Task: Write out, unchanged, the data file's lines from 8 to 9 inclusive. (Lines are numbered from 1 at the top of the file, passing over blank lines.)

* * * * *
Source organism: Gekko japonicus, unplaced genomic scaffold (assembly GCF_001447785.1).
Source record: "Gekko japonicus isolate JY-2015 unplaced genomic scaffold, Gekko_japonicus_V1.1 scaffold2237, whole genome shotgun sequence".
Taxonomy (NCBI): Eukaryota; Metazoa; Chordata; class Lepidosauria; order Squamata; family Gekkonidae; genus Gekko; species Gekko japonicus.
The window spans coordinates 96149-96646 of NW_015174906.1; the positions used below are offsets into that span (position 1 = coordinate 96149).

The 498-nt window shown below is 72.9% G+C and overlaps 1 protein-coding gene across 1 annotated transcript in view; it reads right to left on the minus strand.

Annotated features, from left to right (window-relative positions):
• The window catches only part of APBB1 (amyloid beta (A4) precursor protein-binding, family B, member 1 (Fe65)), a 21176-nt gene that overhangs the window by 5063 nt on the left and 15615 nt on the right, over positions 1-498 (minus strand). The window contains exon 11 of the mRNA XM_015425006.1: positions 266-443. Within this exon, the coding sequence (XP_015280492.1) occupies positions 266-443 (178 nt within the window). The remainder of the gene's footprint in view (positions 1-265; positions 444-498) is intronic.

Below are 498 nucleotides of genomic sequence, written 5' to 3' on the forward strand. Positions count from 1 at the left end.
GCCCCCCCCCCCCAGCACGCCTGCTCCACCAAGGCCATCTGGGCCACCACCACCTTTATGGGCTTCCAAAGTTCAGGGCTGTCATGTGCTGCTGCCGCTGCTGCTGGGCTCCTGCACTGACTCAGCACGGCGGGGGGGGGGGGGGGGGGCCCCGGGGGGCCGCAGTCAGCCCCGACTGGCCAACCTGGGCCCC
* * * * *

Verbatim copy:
Below are 498 nucleotides of genomic sequence, written 5' to 3' on the forward strand. Positions count from 1 at the left end.
GCCCCCCCCCCCCAGCACGCCTGCTCCACCAAGGCCATCTGGGCCACCACCACCTTTATGGGCTTCCAAAGTTCAGGGCTGTCATGTGCTGCTGCCGCTGCTGCTGGGCTCCTGCACTGACTCAGCACGGCGGGGGGGGGGGGGGGGGGCCCCGGGGGGCCGCAGTCAGCCCCGACTGGCCAACCTGGGCCCC